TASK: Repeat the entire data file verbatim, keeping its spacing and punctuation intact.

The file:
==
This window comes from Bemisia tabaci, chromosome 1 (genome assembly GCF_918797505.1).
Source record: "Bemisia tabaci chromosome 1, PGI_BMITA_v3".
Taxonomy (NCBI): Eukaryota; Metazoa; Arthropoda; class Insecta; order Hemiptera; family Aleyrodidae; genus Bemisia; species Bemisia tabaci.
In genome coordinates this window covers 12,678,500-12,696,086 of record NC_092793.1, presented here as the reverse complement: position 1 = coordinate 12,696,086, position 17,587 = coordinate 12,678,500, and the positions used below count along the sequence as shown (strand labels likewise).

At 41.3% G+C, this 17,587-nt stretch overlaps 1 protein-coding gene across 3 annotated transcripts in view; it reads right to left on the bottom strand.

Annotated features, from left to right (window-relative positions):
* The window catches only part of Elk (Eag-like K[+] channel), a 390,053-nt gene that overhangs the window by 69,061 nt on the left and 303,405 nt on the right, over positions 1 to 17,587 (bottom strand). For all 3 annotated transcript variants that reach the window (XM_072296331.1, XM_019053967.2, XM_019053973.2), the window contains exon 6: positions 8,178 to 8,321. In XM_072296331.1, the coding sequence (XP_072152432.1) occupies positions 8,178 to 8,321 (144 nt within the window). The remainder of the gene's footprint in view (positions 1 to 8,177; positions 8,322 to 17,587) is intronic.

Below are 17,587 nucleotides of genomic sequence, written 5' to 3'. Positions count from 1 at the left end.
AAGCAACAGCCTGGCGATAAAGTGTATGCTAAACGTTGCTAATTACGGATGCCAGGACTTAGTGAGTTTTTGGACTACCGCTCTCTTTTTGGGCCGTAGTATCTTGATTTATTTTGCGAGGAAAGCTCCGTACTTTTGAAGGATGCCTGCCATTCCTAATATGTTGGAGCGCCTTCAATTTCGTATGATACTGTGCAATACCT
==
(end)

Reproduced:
This window comes from Bemisia tabaci, chromosome 1 (genome assembly GCF_918797505.1).
Source record: "Bemisia tabaci chromosome 1, PGI_BMITA_v3".
Taxonomy (NCBI): Eukaryota; Metazoa; Arthropoda; class Insecta; order Hemiptera; family Aleyrodidae; genus Bemisia; species Bemisia tabaci.
In genome coordinates this window covers 12,678,500-12,696,086 of record NC_092793.1, presented here as the reverse complement: position 1 = coordinate 12,696,086, position 17,587 = coordinate 12,678,500, and the positions used below count along the sequence as shown (strand labels likewise).

At 41.3% G+C, this 17,587-nt stretch overlaps 1 protein-coding gene across 3 annotated transcripts in view; it reads right to left on the bottom strand.

Annotated features, from left to right (window-relative positions):
* The window catches only part of Elk (Eag-like K[+] channel), a 390,053-nt gene that overhangs the window by 69,061 nt on the left and 303,405 nt on the right, over positions 1 to 17,587 (bottom strand). For all 3 annotated transcript variants that reach the window (XM_072296331.1, XM_019053967.2, XM_019053973.2), the window contains exon 6: positions 8,178 to 8,321. In XM_072296331.1, the coding sequence (XP_072152432.1) occupies positions 8,178 to 8,321 (144 nt within the window). The remainder of the gene's footprint in view (positions 1 to 8,177; positions 8,322 to 17,587) is intronic.

Below are 17,587 nucleotides of genomic sequence, written 5' to 3'. Positions count from 1 at the left end.
AAGCAACAGCCTGGCGATAAAGTGTATGCTAAACGTTGCTAATTACGGATGCCAGGACTTAGTGAGTTTTTGGACTACCGCTCTCTTTTTGGGCCGTAGTATCTTGATTTATTTTGCGAGGAAAGCTCCGTACTTTTGAAGGATGCCTGCCATTCCTAATATGTTGGAGCGCCTTCAATTTCGTATGATACTGTGCAATACCT